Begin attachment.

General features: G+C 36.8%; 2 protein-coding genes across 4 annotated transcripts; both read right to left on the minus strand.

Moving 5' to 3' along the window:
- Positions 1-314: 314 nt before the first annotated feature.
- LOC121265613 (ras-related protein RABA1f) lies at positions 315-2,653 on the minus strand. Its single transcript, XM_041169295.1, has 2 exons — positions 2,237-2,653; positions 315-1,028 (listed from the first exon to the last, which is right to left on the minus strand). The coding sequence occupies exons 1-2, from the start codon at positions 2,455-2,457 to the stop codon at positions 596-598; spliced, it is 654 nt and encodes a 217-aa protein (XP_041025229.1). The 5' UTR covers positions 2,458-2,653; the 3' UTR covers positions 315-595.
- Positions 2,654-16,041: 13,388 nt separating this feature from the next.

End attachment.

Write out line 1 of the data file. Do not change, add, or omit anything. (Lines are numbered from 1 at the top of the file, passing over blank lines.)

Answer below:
General features: G+C 36.8%; 2 protein-coding genes across 4 annotated transcripts; both read right to left on the minus strand.